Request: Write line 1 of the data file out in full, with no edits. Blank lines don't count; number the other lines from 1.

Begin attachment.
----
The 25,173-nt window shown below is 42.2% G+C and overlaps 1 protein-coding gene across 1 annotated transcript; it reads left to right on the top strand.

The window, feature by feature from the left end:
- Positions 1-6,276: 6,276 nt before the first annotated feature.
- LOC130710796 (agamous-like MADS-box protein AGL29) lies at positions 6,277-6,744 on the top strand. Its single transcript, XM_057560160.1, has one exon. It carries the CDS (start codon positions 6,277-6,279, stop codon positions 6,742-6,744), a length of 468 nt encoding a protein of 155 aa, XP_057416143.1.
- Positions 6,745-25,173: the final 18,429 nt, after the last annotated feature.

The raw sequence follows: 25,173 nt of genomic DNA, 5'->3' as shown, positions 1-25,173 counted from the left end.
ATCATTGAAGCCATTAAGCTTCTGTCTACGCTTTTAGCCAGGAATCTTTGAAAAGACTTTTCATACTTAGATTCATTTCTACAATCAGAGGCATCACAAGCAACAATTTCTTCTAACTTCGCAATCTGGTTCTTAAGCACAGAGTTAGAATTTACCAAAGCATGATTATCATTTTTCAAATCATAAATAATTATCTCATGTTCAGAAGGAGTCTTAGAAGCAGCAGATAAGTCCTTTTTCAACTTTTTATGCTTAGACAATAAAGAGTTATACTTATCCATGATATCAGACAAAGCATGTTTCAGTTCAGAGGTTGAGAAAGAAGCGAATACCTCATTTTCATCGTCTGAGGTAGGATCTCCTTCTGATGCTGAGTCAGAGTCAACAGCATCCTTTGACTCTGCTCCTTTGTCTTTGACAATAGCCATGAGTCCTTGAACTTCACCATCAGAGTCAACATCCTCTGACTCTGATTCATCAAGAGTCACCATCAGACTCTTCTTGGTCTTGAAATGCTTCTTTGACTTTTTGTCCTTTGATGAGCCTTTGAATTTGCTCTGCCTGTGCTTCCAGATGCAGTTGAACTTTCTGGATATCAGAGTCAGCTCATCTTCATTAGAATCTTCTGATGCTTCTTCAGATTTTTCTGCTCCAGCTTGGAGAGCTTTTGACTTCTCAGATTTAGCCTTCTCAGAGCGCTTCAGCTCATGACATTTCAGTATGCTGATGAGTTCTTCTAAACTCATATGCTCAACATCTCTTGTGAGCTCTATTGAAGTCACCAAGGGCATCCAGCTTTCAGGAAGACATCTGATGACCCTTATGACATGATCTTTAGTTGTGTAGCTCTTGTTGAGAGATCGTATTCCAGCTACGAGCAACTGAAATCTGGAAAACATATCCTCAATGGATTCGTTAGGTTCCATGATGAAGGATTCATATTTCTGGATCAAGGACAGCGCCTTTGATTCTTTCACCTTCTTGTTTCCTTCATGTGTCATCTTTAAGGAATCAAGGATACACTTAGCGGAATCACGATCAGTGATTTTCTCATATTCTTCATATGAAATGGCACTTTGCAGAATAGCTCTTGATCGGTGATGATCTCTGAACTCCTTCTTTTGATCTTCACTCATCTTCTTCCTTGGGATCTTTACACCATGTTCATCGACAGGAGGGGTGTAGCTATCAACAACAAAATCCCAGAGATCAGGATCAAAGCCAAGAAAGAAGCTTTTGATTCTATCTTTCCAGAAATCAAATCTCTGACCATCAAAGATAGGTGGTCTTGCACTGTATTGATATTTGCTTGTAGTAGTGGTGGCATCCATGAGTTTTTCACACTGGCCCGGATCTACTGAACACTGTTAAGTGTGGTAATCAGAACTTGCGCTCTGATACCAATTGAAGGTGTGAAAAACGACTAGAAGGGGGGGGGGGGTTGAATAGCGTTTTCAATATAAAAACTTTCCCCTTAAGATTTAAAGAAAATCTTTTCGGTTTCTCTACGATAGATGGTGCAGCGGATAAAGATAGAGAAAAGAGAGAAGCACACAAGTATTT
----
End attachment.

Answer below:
The 25,173-nt window shown below is 42.2% G+C and overlaps 1 protein-coding gene across 1 annotated transcript; it reads left to right on the top strand.